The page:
Our connectivity has been enhanced by the avalanche of information and communication technologies. Most prominently we have seen the rise and rise of social networks as we connect with more and more people some of whom we have never met but are friends of friends and their ideas resonate with ours so we create new friendships. But there are also friendships we have tended to avoid based on the ideas of the potential friendship. The big question is how have we managed the potential for connectivity and how connected are we? Is this connectivity beneficial to us and how are we doing on time management? Time is really important as some interactions may just eat up precious time which could have been used more productively. So how do you become more productive whilst connected and socialising? It is time that many of us consider creating content rather than consuming it. However to create great content one has to be passionate about something. You need to identify a passion that you want to communicate to the world. It has to be something that is not necessarily or immediately linked to big financial rewards. Anything associated with financial rewards is probably something that a lot of other people have identified and are trying to implement with varying levels of success or failure or both. This is usually because they may lack in consistency as this is not something they are passionate about. A passion is something you’re willing to work at for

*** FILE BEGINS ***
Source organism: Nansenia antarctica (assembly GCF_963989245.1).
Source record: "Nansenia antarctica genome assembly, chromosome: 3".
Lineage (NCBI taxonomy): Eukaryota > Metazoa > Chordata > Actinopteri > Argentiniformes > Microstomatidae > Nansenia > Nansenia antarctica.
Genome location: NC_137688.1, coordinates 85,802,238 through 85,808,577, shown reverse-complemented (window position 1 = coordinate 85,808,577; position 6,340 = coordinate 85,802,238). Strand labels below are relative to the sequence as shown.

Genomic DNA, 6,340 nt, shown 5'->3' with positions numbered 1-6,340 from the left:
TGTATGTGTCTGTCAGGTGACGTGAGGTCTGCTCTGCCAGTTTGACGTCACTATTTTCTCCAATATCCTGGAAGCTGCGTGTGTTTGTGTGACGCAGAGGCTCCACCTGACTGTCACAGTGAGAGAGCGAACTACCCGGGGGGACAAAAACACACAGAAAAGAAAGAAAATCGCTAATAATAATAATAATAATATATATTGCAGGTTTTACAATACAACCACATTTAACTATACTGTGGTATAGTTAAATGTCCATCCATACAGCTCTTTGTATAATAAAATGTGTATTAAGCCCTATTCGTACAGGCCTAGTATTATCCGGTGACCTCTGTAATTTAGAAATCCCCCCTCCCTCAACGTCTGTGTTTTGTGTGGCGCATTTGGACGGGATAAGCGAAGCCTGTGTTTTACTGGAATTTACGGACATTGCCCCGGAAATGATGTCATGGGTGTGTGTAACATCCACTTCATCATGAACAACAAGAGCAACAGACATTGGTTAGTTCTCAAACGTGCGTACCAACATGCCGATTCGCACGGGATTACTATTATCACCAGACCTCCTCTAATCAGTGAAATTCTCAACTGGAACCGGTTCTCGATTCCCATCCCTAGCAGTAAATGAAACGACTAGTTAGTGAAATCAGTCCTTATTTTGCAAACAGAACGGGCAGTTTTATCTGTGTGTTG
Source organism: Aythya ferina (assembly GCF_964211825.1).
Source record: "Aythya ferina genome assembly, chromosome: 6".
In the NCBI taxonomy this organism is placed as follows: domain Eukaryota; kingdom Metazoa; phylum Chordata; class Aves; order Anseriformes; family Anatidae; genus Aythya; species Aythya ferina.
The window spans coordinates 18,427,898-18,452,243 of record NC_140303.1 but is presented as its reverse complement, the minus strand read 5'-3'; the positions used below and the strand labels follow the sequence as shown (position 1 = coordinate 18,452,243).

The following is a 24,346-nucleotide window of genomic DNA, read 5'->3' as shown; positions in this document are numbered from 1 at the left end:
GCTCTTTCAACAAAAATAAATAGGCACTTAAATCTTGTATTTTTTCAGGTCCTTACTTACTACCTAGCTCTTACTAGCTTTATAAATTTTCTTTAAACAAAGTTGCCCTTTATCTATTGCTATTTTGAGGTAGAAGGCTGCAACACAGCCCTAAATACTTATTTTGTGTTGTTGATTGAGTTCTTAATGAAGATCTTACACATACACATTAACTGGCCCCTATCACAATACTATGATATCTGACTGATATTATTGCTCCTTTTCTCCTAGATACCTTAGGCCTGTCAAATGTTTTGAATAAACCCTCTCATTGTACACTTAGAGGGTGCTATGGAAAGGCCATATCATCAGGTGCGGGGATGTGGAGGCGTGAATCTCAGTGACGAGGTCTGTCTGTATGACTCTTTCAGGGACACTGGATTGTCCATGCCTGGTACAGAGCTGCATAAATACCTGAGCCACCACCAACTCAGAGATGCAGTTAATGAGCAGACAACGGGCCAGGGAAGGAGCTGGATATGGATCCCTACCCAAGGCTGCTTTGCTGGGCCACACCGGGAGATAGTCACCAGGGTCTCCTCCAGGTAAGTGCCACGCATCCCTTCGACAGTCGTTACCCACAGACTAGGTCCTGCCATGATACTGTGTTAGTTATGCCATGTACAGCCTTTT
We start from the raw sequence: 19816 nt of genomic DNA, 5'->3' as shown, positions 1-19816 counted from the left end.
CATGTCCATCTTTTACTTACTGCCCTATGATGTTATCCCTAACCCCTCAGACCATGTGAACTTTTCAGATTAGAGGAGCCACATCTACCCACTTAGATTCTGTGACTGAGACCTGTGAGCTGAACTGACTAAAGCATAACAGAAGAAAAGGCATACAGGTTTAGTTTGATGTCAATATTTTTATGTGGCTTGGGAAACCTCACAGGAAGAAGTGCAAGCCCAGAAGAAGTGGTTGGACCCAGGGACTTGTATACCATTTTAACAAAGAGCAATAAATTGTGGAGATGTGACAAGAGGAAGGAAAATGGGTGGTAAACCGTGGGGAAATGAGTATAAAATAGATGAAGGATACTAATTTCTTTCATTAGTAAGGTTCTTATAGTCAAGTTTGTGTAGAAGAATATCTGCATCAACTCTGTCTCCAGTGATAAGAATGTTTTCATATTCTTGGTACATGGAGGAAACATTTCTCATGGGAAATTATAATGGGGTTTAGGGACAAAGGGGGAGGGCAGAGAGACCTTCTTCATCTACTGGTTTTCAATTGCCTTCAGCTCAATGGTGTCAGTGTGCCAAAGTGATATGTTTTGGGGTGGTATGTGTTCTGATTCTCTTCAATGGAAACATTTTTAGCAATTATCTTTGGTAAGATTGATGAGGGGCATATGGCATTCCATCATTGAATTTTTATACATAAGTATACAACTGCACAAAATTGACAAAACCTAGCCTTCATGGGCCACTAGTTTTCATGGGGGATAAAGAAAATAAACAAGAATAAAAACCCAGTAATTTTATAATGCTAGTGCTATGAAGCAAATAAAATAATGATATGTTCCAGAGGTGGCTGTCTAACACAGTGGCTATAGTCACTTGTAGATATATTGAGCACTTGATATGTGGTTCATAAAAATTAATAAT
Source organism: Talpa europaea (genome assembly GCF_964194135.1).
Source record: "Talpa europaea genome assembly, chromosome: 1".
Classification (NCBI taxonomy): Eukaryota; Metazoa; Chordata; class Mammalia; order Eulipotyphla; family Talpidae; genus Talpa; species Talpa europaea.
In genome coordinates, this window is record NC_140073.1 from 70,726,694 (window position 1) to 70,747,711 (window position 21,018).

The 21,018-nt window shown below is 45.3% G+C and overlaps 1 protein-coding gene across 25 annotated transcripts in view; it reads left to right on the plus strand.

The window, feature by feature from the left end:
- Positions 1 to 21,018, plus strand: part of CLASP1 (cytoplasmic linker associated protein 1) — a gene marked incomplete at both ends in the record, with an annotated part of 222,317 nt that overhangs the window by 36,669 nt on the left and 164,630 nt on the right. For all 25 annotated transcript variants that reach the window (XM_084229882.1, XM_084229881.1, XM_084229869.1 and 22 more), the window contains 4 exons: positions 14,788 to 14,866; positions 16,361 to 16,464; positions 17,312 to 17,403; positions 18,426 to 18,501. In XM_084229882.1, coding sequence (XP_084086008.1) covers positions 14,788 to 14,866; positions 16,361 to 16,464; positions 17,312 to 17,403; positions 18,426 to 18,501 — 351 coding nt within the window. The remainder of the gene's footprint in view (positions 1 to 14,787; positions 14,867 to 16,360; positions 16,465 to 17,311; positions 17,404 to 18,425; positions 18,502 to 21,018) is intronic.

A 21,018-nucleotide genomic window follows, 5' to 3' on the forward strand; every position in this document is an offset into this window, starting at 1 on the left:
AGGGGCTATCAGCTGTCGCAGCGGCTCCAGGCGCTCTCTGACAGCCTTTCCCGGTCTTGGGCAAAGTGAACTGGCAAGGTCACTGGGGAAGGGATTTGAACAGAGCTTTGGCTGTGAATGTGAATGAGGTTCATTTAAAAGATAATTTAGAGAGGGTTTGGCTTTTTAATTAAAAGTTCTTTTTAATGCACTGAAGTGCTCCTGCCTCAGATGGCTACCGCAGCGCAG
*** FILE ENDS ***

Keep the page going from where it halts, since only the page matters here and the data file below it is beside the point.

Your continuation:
3-D Printing a House The University of Southern California is testing a giant 3D printer that could be used to build a whole house in under 24 hours. Professor Behrokh Khoshnevis has designed the giant robot that replaces construction workers with a nozzle on a gantry, this squirts out concrete and can quickly build a home according to a computer pattern. It is “basically scaling up 3D printing to the scale of building,” says Khoshnevis. The technology, known as Contour Crafting, could revolutionise the construction industry. The affordable home? Contour Crafting could slash the cost of home-owning, making it possible for millions of displaced people to get on the property ladder. It could even be used in disaster relief areas to build emergency and replacement housing. For example, after an event such as Typhoon Haiyan in the Philippines, which has displaced almost 600,000 people, Contour Crafting could be used to build replacement homes quickly. It could be used to create high-quality shelter for people currently living in desperate conditions. “At the dawn of the 21st century [slums] are the condition of shelter for nearly one billion people in our world,” says Khoshnevis, “These buildings are breeding grounds for disease a problem of conventional construction which is slow, labour intensive and inefficient.” As Khoshnevis points out, if you look around you pretty much everything is made automatically these days – “your shoes, your clothes, home appliances, your car. The only thing that is still built by hand are these buildings.” How